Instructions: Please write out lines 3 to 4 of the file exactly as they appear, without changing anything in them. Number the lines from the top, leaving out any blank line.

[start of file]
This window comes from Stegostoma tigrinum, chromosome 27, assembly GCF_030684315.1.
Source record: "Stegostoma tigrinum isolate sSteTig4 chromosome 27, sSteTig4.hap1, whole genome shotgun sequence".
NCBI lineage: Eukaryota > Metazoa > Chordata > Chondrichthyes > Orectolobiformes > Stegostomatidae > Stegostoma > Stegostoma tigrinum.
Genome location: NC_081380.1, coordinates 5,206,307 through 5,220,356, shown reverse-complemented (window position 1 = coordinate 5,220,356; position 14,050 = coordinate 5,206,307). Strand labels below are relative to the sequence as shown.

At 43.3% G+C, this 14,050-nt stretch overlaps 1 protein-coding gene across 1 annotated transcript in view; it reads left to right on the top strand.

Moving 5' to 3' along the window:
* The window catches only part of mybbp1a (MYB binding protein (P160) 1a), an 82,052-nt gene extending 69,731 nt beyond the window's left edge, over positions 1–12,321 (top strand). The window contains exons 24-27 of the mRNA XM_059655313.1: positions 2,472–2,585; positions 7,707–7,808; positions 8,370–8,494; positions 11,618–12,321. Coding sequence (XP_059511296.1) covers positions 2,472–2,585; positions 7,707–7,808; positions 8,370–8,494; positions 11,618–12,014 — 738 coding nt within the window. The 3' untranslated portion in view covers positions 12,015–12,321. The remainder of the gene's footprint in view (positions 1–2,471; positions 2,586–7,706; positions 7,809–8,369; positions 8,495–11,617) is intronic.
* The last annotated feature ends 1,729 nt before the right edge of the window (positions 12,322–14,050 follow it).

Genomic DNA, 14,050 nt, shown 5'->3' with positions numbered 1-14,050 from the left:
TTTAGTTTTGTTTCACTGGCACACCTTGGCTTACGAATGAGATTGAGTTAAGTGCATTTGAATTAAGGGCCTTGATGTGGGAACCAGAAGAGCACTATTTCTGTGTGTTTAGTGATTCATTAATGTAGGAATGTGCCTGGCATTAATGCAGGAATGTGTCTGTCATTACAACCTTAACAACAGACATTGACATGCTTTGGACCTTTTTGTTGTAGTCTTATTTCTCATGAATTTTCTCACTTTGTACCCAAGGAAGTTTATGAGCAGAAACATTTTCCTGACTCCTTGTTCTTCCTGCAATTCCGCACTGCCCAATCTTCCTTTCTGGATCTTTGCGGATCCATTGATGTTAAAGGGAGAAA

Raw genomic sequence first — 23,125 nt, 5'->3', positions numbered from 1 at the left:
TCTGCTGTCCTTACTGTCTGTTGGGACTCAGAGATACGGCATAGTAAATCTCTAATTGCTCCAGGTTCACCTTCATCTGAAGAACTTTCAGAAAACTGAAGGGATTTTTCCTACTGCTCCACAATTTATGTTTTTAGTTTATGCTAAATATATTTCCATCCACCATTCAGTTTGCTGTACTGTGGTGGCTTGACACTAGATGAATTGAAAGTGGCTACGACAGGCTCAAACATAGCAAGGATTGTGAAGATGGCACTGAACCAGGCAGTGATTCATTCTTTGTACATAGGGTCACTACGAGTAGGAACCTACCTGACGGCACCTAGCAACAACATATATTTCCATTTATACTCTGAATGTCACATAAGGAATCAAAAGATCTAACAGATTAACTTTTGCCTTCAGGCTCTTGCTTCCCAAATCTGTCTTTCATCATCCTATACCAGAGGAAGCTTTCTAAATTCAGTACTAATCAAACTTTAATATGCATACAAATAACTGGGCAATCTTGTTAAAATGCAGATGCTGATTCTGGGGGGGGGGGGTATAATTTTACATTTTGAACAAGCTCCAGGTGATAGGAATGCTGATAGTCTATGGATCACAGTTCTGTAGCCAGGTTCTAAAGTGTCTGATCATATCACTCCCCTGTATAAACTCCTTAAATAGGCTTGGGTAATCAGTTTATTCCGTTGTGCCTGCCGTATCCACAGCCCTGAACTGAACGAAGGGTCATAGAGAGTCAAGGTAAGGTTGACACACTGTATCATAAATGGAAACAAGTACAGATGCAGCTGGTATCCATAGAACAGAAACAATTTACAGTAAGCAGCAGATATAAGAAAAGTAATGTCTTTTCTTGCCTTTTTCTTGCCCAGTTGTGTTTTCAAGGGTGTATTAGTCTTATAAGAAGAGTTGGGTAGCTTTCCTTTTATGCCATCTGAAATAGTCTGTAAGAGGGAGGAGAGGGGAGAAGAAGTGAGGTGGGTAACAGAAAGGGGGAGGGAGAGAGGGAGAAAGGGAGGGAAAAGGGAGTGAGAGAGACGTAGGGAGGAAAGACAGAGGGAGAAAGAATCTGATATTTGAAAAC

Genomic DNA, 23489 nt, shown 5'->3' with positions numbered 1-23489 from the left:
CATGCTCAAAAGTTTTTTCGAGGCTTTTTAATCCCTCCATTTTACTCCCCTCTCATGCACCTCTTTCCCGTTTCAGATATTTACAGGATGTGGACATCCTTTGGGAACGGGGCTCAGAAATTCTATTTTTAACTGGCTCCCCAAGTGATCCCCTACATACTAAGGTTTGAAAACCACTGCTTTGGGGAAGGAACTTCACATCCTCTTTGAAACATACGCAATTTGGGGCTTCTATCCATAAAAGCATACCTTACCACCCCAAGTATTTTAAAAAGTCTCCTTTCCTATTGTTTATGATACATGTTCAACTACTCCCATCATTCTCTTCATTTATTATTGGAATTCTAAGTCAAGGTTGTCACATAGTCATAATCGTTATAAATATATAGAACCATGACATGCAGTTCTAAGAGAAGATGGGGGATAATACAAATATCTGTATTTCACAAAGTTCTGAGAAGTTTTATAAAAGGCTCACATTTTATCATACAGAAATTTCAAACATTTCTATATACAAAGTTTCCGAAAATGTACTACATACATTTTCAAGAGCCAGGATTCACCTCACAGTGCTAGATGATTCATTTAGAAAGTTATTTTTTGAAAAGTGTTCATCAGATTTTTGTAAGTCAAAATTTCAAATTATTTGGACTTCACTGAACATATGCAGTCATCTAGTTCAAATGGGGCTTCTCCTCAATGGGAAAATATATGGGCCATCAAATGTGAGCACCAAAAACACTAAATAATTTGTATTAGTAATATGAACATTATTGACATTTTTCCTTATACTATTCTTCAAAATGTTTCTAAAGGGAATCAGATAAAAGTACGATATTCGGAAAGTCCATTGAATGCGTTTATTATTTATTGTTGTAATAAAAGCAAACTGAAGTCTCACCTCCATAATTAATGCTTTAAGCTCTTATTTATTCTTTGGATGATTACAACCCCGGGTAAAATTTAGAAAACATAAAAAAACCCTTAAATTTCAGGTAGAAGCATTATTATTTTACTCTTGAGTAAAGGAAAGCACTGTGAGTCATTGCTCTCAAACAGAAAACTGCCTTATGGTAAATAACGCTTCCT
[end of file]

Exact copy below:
NCBI lineage: Eukaryota > Metazoa > Chordata > Chondrichthyes > Orectolobiformes > Stegostomatidae > Stegostoma > Stegostoma tigrinum.
Genome location: NC_081380.1, coordinates 5,206,307 through 5,220,356, shown reverse-complemented (window position 1 = coordinate 5,220,356; position 14,050 = coordinate 5,206,307). Strand labels below are relative to the sequence as shown.